Ben: And I think what's compelling is that again they've done fascinating research studies on this. Like one that you talk about from Baylor University in the book where they surveyed a few hundred different undergrad students and they found that as their level of materialism went up, like as they start to get more and more, they actually expressed far and far less gratitude and less life satisfaction. And I've noticed of course the polar opposite of that you mentioned, for example, in the research study they did in teenagers. When I do a morning gratitude practice, or when me and my kids and my wife go around the table at night to say that one thing that we were grateful for that morning, I get a lot less decision making fatigue during the day because I'm not as obsessed with trying out all the new toys, and gadgets, and supplements, and foods, and diets, and workout materials. I'm pretty happy with like a very simplistic life the more often that I practice gratitude. So it's very interesting. Until I started to see some of this research, especially some of the studies you highlight in the book, I didn't really realize that that was a thing, that was like a proven thing that when you're grateful, you're actually just more content with just anything in life. It's incredibly, I don't want to say it's useful 'cause I don't want to make it sound like we're just using gratitude as this hack against materialism, but at the same time it's a very cool side effect.
Owen: Oh, it definitely is. It definitely is, you talked about opening up those neurotransmitters, there's a whole cascade effect I think on the physical and the anatomical side. But then on the psychological side and the spiritual side, when I practice gratitude, I do feel a lot less entitled. I'm willing to wait in line and I don't have to hurry up and get through that. I'm a much more polite driver. I'll let someone come in front of me. And just the way I'm interacting with the world is a lot more, it's a lot more peaceful, it's a lot, because I'm coming from place of contentment versus I-got-to-hurry-and-get-to-that-next-place, “get out of my way, I'm an important person, I need to do that”. And the things I have, I think one of the things that I really find is when I practice gratitude, the simple pleasures of life are deeply satisfying. I don't need that trip to Europe or whatever big thing, a nice dinner with a friend or with my family, like you said, going around the dinner table and really seeing that, seeing what I have, what I can be grateful for, and then putting that into practice.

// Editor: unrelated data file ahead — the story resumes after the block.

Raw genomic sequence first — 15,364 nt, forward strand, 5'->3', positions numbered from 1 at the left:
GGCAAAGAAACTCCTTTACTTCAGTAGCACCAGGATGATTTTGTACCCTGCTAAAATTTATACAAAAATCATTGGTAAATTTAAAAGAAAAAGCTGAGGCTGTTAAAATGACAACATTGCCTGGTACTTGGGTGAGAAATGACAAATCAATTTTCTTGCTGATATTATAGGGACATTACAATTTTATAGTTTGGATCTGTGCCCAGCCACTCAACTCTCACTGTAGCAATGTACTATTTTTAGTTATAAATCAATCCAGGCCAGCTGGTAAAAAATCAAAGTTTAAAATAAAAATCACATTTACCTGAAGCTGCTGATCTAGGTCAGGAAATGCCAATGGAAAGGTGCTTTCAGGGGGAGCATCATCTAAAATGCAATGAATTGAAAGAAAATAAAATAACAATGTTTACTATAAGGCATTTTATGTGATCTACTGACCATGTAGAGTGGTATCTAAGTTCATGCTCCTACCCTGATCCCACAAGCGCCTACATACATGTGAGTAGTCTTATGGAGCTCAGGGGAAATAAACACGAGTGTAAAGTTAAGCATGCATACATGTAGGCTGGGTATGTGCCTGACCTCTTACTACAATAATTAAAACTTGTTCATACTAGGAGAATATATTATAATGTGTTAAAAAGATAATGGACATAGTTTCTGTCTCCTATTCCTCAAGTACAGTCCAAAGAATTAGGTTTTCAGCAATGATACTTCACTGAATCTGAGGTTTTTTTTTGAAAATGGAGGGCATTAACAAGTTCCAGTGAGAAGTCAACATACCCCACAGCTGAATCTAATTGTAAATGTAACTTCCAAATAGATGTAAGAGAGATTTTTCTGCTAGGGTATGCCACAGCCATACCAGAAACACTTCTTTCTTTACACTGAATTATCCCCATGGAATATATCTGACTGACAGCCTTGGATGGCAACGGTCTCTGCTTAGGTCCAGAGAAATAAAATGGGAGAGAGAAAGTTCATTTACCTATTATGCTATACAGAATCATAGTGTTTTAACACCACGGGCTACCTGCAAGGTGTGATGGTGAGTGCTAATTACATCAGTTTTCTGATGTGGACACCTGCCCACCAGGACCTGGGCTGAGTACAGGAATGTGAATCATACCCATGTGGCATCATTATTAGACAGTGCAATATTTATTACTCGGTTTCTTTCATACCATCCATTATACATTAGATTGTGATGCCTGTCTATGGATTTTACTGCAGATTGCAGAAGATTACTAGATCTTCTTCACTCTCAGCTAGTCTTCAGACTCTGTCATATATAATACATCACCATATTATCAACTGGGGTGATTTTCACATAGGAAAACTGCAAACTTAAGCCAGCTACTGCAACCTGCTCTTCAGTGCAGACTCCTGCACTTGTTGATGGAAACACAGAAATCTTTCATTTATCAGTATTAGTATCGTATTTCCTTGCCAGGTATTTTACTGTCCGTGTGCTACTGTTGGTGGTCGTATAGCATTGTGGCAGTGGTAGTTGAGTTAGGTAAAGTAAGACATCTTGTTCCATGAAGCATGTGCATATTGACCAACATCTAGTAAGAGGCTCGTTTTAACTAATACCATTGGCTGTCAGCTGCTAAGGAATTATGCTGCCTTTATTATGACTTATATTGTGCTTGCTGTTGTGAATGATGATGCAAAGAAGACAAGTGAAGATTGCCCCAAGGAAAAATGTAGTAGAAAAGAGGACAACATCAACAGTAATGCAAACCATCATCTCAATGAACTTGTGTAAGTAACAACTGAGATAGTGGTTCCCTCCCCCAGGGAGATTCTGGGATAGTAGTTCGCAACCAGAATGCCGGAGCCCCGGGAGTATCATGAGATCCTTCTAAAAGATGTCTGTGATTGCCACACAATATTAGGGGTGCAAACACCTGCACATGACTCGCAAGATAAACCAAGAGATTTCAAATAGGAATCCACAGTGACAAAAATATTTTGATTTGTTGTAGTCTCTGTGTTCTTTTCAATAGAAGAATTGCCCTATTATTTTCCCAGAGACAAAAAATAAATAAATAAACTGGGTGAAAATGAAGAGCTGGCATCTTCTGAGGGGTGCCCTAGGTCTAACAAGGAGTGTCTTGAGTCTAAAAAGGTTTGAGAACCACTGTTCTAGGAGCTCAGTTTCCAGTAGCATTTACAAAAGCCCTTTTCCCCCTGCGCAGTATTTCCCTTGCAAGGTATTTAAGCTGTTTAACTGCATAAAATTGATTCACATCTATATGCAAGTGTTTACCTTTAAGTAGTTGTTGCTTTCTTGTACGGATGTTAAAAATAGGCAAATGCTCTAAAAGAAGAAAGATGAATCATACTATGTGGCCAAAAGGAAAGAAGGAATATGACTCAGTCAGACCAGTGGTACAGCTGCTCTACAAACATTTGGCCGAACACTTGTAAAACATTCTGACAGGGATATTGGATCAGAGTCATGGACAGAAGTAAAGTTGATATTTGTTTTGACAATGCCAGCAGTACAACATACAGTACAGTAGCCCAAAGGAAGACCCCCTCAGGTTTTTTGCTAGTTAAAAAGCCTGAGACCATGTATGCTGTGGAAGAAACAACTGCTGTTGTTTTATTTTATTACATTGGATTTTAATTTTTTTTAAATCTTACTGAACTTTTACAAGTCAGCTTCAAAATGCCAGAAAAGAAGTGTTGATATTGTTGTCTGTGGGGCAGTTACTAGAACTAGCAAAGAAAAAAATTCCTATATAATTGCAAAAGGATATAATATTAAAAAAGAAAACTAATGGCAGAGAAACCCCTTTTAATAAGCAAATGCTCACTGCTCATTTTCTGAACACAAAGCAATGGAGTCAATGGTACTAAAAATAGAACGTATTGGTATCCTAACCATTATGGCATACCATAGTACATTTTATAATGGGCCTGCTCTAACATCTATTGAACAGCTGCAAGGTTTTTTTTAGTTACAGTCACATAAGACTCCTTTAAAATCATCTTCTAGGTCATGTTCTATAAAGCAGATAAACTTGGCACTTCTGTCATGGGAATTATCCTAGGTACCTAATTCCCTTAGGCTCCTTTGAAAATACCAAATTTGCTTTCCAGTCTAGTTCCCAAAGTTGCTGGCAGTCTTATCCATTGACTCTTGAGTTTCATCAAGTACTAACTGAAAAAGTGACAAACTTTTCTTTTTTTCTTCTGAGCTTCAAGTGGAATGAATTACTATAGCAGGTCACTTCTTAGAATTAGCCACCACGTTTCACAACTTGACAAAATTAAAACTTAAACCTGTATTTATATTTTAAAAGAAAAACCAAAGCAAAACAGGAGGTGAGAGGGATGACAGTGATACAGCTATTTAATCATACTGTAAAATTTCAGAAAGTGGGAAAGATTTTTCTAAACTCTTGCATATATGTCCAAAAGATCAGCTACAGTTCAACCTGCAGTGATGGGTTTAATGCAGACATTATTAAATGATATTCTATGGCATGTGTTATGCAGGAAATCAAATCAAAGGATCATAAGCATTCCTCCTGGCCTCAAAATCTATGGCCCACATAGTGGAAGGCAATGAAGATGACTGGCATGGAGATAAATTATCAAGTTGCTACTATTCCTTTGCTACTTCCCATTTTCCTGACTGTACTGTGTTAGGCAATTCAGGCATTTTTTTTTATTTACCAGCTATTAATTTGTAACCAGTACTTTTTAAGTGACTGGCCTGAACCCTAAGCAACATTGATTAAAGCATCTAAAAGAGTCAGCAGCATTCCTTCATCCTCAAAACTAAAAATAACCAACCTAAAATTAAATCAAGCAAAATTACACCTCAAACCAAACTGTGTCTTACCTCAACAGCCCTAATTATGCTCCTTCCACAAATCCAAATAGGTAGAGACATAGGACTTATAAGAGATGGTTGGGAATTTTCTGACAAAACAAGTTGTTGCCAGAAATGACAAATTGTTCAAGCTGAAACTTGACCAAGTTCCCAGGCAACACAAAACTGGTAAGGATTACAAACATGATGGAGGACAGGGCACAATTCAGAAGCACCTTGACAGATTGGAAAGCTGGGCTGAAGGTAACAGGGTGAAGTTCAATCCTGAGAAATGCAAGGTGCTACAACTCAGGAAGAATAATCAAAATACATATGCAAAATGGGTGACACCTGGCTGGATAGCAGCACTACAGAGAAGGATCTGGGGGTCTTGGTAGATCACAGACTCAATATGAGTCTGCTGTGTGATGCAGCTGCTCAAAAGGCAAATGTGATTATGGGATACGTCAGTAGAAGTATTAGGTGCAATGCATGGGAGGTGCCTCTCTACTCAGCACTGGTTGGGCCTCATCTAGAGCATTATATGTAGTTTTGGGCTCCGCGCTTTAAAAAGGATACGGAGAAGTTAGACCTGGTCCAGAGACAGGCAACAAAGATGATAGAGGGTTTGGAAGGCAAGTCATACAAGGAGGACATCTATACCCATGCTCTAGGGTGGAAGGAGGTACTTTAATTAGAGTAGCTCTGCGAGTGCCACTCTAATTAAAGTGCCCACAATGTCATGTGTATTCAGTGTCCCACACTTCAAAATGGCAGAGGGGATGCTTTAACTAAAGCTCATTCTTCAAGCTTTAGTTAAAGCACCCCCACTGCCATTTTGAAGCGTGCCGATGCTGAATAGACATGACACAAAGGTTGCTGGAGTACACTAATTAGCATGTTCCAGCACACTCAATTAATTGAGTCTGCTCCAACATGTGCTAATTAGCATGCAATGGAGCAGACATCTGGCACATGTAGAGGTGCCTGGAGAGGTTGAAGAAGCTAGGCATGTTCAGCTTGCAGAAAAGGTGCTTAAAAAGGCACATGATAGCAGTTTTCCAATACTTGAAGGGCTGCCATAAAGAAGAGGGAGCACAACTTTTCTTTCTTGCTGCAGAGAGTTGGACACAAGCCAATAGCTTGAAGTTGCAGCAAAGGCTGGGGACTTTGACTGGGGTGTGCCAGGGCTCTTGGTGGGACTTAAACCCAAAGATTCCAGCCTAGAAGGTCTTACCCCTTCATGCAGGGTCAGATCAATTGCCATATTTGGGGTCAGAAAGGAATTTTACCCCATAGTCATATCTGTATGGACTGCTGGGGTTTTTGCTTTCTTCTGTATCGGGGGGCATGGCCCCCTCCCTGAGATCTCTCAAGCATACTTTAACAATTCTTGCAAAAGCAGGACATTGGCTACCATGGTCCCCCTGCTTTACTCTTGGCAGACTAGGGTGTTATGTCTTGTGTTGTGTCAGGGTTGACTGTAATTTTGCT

Ben: Screen time, and technologies, and smartphones are obviously a big part of today's culture, and you talk about them in the book. You have a whole chapter devoted to gratitude and technology. What's the link between gratitude and technology?
Owen: Well, it's interesting you ask that because it kind of piggy's back on entitlement. We noticed a lot of the students who were so entitled were the ones who were spending so much time with their iPhones playing games, and it really seemed like we had to do something for that. I've got a son and one morning he was up, wanted to get on the screen, and there was this big deal, and I had to leave for an appointment. As I left I was trying to think, “How can we solve this?” And so I was thinking about gratitude and I had all of these ideas, by the time I called my wife, she said, “Oh, we figured it out. We made this list. We're going to put some healthy boundaries here. It's going to be one hour screen time a day, and we're going to make sure that we do chores before we do that.”
So I saw in my own life, in my own family just putting up some simple limits on that and also making sure to get outside. It's funny, we had, well I live in a cul de sac here, we had an outage of the internet, and it was a beautiful afternoon, and I just happened to be outside, and I saw all the neighbors start to come outside and the kids were playing. And it was funny because one of the other moms said to me, “We should ask the internet companies, they'll just shut off the internet every day about between 2 and 3 PM just to help the kids come outside. Because it's interesting, some of the research is showing, and it makes sense, the longer, especially students, are have having interaction with electronic devices, the more negative their behavior is.